Monday, April 27, 2009

Now you can piss off Hasbro too!

As a semi-addicted player of Scrabulous, I was more than annoyed when the lawyers came in and closed down the Facebook app, Scrabulous way back when.

My irritation continued when Scrabble announced they would release their own Facebook game. And the final straw was when I tried the Scrabble game and it was really flashy and over the top. Read: annoying.

It had gone off my radar, but this weekend I found out (very, late, apparently) that Scrabulous was back - with a new name - Wordscraper - and some new rules.

I haven't played with it much, but wanted to share one cheeky thing they've done. It not only sticks two fingers up to EA/Hasbro, it's also a reminder of the makers' understanding of digital media over the two corporate giants.

To get around legal issues of making the game feel and look like Scrabble, Wordscraper's default settings are very different. Fort example, there are 8 tiles instead of seven and the board layout is totally different.

The simple-but-genius bit is that you can build your own custom game, with your own layout and your own rules. So anyone that loves Scrabble can simply rebuild the Scrabble board themselves. Recognise the start of this layout?


Clearly it's not a tactic that has beaten Scrabble. The Scrabble app has 575,022 users vs Wordscraper's 158,766. But I love their ingenuity and I for one will be trying it out properly.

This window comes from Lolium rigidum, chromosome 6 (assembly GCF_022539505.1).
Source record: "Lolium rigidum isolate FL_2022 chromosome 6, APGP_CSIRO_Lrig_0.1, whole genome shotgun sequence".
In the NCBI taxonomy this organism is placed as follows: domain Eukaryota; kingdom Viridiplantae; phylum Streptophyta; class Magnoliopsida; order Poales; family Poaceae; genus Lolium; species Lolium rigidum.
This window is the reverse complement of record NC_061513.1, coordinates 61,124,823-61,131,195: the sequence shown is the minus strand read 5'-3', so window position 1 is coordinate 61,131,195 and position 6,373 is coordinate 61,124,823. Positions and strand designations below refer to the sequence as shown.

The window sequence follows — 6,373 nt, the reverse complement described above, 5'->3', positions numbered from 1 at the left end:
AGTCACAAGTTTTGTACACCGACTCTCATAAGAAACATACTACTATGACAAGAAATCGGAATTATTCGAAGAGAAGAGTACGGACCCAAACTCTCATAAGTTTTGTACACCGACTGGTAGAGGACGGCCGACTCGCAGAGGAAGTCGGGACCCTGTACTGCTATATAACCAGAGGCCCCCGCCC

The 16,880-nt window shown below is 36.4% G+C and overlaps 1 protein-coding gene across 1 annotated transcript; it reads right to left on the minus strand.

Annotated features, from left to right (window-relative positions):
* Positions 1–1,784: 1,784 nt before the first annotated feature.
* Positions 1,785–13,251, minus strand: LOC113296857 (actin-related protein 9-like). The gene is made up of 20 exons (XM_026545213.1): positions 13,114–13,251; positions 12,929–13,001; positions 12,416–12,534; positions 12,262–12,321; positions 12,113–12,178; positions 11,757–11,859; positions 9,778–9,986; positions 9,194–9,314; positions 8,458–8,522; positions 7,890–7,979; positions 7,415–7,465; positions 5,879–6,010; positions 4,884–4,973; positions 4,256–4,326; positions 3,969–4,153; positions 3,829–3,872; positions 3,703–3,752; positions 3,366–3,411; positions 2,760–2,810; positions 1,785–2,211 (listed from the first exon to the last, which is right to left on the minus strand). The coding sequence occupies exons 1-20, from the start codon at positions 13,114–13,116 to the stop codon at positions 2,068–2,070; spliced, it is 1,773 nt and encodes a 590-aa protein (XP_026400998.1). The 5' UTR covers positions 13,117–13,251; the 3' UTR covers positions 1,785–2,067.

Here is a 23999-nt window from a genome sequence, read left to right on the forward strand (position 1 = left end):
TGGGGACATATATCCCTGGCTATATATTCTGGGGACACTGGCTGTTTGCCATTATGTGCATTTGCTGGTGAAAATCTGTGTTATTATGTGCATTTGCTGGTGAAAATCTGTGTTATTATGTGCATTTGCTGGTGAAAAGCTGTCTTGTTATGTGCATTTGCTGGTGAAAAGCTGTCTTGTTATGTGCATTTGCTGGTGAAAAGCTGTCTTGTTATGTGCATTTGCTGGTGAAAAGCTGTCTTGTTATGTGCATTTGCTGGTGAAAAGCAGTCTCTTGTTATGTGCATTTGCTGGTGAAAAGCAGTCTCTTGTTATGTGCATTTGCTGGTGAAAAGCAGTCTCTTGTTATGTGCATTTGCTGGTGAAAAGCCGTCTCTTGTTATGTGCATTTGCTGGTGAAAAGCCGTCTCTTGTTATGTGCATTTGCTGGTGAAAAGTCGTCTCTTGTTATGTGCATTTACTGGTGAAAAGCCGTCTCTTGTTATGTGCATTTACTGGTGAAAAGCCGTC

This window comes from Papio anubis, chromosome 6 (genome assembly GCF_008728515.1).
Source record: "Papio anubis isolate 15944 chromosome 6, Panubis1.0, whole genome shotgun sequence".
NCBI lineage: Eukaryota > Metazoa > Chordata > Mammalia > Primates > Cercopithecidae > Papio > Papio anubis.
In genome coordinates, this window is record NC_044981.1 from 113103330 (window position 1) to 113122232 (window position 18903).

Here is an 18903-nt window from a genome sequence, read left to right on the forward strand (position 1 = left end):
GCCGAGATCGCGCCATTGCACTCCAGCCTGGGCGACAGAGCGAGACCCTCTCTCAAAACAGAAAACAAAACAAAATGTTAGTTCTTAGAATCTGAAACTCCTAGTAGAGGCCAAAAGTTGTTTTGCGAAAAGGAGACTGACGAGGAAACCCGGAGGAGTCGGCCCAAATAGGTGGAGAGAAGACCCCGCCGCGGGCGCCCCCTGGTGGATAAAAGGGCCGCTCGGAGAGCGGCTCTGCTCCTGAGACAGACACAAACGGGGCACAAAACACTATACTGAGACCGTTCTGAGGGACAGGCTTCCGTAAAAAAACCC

I had never really thought about the power of customisation to get past legal issues in this context. Opens up some interesting possibilities.

Update:
I spoke too soon:

2 Comments:

Blogger Michel S. said...

I wonder whether a similar, customizable desktop application can afford to not block the Scrabble configuration.

The problem with the web application is that, since all the processing takes place on the server, they are aiding copyright infringement directly -- whereas, if it's a desktop application, everything takes place on the user's computer, and perhaps an EULA indemnifying the developer of any infringement will be sufficient.

7:58 pm  
Blogger Andy Whitlock said...

Hi Michel - it's a good point. I still find it sad that the copyright prevents users from doing it themselves. Ho hum.

8:43 am  

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